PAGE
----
Processes of Iron and Manganese Retention in Laboratory Peat Microcosms Subjected to Acid Mine Drainage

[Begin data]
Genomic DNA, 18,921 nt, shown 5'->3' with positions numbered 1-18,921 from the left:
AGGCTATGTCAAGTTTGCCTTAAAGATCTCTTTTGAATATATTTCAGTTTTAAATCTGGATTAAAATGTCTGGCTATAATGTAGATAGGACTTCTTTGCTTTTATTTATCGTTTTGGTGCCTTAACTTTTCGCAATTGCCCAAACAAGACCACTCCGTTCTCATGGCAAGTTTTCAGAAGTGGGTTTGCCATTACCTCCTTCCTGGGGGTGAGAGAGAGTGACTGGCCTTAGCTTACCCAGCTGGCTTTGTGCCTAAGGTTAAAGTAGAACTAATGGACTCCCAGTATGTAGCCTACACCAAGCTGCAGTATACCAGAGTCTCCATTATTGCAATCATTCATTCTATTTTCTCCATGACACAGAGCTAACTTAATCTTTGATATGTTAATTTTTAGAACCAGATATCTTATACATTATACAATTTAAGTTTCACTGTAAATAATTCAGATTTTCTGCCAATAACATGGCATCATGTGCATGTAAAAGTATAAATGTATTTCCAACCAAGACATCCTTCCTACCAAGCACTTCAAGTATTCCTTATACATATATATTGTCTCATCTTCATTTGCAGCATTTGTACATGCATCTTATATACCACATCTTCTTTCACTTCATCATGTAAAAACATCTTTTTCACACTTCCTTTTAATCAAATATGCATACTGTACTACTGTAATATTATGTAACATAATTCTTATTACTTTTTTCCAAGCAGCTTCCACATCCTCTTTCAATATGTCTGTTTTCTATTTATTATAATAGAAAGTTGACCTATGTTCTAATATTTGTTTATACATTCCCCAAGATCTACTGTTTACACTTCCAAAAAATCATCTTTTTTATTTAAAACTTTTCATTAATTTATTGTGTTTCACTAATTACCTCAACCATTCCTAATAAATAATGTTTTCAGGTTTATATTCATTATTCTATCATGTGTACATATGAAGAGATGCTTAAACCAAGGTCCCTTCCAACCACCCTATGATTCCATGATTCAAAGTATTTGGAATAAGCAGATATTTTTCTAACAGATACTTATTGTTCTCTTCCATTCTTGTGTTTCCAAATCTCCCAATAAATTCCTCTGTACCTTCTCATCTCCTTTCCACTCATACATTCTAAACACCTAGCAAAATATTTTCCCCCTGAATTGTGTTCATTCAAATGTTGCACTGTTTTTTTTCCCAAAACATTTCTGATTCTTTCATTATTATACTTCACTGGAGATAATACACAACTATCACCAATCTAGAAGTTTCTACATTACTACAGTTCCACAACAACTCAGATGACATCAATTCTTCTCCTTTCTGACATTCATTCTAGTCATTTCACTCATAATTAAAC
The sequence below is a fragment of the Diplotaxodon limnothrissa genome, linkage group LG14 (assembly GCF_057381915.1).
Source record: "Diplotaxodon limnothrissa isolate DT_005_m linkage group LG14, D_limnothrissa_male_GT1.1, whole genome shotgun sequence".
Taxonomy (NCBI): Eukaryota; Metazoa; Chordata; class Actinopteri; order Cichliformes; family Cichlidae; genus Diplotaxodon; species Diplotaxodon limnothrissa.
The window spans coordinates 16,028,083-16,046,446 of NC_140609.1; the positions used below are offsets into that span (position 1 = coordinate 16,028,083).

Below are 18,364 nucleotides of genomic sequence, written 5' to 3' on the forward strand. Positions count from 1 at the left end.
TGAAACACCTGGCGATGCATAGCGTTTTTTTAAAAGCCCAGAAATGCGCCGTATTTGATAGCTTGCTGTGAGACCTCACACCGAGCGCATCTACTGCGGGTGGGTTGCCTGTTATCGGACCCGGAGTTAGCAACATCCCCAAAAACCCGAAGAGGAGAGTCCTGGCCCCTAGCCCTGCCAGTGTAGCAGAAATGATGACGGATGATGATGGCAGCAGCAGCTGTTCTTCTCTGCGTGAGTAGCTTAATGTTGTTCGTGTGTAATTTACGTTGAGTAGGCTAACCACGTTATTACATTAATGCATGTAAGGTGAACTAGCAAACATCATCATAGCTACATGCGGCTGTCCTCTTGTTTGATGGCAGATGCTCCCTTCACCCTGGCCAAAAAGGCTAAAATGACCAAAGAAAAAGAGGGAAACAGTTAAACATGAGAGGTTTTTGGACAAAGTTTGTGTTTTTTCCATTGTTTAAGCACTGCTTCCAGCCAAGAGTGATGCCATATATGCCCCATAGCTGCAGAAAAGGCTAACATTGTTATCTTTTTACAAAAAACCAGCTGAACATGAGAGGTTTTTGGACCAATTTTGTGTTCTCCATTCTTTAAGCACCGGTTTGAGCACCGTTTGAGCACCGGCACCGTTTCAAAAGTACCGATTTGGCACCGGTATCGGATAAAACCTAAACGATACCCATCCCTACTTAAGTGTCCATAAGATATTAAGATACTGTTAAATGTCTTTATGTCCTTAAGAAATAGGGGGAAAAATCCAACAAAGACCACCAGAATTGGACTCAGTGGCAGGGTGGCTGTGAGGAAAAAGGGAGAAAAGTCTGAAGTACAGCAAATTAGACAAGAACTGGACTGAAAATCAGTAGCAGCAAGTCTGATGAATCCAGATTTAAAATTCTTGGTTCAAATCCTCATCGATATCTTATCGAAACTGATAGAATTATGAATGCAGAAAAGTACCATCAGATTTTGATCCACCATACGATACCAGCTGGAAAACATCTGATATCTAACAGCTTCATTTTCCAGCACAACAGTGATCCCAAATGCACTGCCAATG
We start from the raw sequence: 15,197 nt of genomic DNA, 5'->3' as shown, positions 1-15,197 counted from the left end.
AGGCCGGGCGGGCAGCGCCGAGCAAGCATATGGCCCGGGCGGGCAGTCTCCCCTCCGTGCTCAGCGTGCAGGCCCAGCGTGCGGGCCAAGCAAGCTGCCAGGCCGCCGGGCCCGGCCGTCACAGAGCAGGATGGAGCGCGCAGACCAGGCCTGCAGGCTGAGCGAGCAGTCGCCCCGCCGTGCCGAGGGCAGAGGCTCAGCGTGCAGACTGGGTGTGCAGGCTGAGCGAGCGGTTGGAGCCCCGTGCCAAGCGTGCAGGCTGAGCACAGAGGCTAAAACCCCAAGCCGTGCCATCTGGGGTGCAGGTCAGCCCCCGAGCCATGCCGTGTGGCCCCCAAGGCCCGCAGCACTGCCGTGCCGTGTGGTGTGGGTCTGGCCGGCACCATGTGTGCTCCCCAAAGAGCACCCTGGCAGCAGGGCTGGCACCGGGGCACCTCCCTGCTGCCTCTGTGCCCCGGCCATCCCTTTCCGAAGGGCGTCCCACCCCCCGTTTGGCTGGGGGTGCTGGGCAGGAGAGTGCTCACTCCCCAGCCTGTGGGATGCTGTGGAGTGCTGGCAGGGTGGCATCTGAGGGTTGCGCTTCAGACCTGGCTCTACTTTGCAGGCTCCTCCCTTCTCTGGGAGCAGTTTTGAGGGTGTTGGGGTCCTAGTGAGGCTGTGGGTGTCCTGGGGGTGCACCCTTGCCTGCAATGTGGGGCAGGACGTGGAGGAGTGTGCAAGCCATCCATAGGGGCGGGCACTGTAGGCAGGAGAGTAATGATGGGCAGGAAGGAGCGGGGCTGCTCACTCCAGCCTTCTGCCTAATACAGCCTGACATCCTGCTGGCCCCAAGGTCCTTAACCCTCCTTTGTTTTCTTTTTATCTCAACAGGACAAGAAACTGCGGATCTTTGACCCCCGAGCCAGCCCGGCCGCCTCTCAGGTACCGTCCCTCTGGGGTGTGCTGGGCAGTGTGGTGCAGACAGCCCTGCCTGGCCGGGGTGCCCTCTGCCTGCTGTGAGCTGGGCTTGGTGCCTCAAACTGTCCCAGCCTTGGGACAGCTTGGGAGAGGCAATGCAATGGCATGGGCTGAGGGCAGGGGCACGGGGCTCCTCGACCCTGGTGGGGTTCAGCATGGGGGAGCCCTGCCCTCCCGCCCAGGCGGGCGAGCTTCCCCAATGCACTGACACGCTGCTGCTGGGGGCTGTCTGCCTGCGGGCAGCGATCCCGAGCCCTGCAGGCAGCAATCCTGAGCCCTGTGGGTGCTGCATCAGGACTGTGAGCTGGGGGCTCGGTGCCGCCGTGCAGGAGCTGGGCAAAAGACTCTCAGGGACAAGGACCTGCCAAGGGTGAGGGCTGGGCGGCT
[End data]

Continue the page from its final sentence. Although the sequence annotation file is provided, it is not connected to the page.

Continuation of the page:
Despite increasing use of constructed wetlands for treatment of metal-enriched acid coal mine drainage (AMD), the biotic and abiotic mechanisms of metal retention in such wetlands are poorly understood. The present study was conducted to evaluate the processes responsible for Fe and Mn retention in peat and the effects of microbial activity, pH, temperature, and metal concentration in AMD on these processes. Experimental units consisted in 30 g (wet wt.) of fresh Sphagnum peat, which was repeatedly flushed with synthetic AMD at pH 3.5. Of the four major processes of metal cation retention in peat (cation exchange, complexation with peat organics, precipitation as oxides, and precipitation as sulfides), Fe oxidation and Fe binding on peat organics were predominant, with Fe oxides and organically bound Fe making up, respectively, 62 and 22% of the total Fe in the peat at the end of the experiment. Whereas Fe complexation was a finite process, reaching saturation at 12 mg Fe g−1 dry peat, Fe-oxide concentration in peat increased steadily throughout the experiment. At pH 3.5, Fe-oxide precipitation was depressed by the addition of an antiseptic (formaldehyde) to AMD, suggesting that the process was microbially mediated. Iron oxide precipitation was higher at pH 5.5 than 3.5 and less depressed at pH 5.5 than 3.5 by the presence of formaldehyde in AMD. The efficiency of peat to remove Fe from AMD was diminished at low temperature (<15°C) and high Fe concentration in AMD (>100 mg L−1). Manganese retention in peat was small compared with that of Fe, and Mn was retained in peat almost exclusively as exchangeable Mn2+. Retention of Fe2+ in peat was not affected by the presence of Mn2+ in AMD. Iron oxides that had accumulated in peat subjected to AMD were not readily resolubilized by any of three processes investigated: photoreduction, microbial Fe(III) reduction under reducing conditions, and exposure to simulated acid precipitation. These findings suggest that constructed wetlands may be an appropriate technology to remove Fe from AMD with low soluble Fe concentration, but are inadequate for treating drainage waters rich in soluble Mn.
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